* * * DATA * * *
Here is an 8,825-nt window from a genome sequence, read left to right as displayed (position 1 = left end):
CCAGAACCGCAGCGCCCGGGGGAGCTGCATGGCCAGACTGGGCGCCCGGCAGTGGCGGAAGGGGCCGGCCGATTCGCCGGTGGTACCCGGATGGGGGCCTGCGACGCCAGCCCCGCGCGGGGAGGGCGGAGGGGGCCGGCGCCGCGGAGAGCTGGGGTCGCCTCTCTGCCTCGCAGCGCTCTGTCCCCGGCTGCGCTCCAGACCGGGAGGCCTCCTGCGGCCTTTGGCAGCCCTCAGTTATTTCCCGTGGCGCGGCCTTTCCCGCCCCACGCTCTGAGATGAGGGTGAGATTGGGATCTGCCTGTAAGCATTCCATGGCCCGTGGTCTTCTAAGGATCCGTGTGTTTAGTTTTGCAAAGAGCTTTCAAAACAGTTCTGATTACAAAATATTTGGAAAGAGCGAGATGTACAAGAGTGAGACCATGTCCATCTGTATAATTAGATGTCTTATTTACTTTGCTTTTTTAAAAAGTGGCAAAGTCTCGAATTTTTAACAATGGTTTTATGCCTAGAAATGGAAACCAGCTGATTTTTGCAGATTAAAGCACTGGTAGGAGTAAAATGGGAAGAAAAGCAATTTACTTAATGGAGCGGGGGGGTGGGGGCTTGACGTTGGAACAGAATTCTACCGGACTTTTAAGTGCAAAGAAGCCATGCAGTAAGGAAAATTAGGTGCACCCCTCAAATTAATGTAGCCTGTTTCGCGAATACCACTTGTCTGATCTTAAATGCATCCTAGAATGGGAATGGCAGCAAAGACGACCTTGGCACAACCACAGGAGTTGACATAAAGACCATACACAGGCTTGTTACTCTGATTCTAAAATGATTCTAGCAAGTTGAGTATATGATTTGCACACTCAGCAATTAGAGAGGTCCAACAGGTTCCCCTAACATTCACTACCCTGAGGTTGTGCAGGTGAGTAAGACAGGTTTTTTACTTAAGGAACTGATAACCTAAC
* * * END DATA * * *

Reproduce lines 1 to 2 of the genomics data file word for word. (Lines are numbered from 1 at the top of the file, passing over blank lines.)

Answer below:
Here is an 8,825-nt window from a genome sequence, read left to right as displayed (position 1 = left end):
CCAGAACCGCAGCGCCCGGGGGAGCTGCATGGCCAGACTGGGCGCCCGGCAGTGGCGGAAGGGGCCGGCCGATTCGCCGGTGGTACCCGGATGGGGGCCTGCGACGCCAGCCCCGCGCGGGGAGGGCGGAGGGGGCCGGCGCCGCGGAGAGCTGGGGTCGCCTCTCTGCCTCGCAGCGCTCTGTCCCCGGCTGCGCTCCAGACCGGGAGGCCTCCTGCGGCCTTTGGCAGCCCTCAGTTATTTCCCGTGGCGCGGCCTTTCCCGCCCCACGCTCTGAGATGAGGGTGAGATTGGGATCTGCCTGTAAGCATTCCATGGCCCGTGGTCTTCTAAGGATCCGTGTGTTTAGTTTTGCAAAGAGCTTTCAAAACAGTTCTGATTACAAAATATTTGGAAAGAGCGAGATGTACAAGAGTGAGACCATGTCCATCTGTATAATTAGATGTCTTATTTACTTTGCTTTTTTAAAAAGTGGCAAAGTCTCGAATTTTTAACAATGGTTTTATGCCTAGAAATGGAAACCAGCTGATTTTTGCAGATTAAAGCACTGGTAGGAGTAAAATGGGAAGAAAAGCAATTTACTTAATGGAGCGGGGGGGTGGGGGCTTGACGTTGGAACAGAATTCTACCGGACTTTTAAGTGCAAAGAAGCCATGCAGTAAGGAAAATTAGGTGCACCCCTCAAATTAATGTAGCCTGTTTCGCGAATACCACTTGTCTGATCTTAAATGCATCCTAGAATGGGAATGGCAGCAAAGACGACCTTGGCACAACCACAGGAGTTGACATAAAGACCATACACAGGCTTGTTACTCTGATTCTAAAATGATTCTAGCAAGTTGAGTATATGATTTGCACACTCAGCAATTAGAGAGGTCCAACAGGTTCCCCTAACATTCACTACCCTGAGGTTGTGCAGGTGAGTAAGACAGGTTTTTTACTTAAGGAACTGATAACCTAAC